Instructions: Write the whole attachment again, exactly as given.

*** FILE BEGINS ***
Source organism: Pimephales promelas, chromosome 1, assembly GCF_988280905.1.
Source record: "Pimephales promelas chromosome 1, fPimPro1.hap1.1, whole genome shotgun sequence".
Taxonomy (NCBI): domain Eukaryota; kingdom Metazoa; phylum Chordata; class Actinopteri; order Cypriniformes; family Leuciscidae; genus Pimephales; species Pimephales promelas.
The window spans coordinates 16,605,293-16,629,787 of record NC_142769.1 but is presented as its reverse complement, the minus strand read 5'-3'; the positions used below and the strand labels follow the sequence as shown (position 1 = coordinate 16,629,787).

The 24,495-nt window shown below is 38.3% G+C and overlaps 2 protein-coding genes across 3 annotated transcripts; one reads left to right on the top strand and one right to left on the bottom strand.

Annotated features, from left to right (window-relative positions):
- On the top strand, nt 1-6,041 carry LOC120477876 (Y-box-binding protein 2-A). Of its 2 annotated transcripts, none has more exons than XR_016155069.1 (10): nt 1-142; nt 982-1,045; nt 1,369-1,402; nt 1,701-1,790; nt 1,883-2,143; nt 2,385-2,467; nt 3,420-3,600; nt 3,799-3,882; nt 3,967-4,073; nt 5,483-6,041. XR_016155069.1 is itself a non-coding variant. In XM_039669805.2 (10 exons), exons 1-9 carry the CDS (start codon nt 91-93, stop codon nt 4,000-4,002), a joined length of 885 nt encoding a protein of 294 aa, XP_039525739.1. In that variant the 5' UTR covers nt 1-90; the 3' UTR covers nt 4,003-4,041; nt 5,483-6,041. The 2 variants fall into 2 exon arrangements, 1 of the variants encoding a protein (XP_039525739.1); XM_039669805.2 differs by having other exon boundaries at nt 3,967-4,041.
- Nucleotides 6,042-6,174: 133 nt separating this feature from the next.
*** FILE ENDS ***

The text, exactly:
Source organism: Pimephales promelas, chromosome 1, assembly GCF_988280905.1.
Source record: "Pimephales promelas chromosome 1, fPimPro1.hap1.1, whole genome shotgun sequence".
Taxonomy (NCBI): domain Eukaryota; kingdom Metazoa; phylum Chordata; class Actinopteri; order Cypriniformes; family Leuciscidae; genus Pimephales; species Pimephales promelas.
The window spans coordinates 16,605,293-16,629,787 of record NC_142769.1 but is presented as its reverse complement, the minus strand read 5'-3'; the positions used below and the strand labels follow the sequence as shown (position 1 = coordinate 16,629,787).

The 24,495-nt window shown below is 38.3% G+C and overlaps 2 protein-coding genes across 3 annotated transcripts; one reads left to right on the top strand and one right to left on the bottom strand.

Annotated features, from left to right (window-relative positions):
- On the top strand, nt 1-6,041 carry LOC120477876 (Y-box-binding protein 2-A). Of its 2 annotated transcripts, none has more exons than XR_016155069.1 (10): nt 1-142; nt 982-1,045; nt 1,369-1,402; nt 1,701-1,790; nt 1,883-2,143; nt 2,385-2,467; nt 3,420-3,600; nt 3,799-3,882; nt 3,967-4,073; nt 5,483-6,041. XR_016155069.1 is itself a non-coding variant. In XM_039669805.2 (10 exons), exons 1-9 carry the CDS (start codon nt 91-93, stop codon nt 4,000-4,002), a joined length of 885 nt encoding a protein of 294 aa, XP_039525739.1. In that variant the 5' UTR covers nt 1-90; the 3' UTR covers nt 4,003-4,041; nt 5,483-6,041. The 2 variants fall into 2 exon arrangements, 1 of the variants encoding a protein (XP_039525739.1); XM_039669805.2 differs by having other exon boundaries at nt 3,967-4,041.
- Nucleotides 6,042-6,174: 133 nt separating this feature from the next.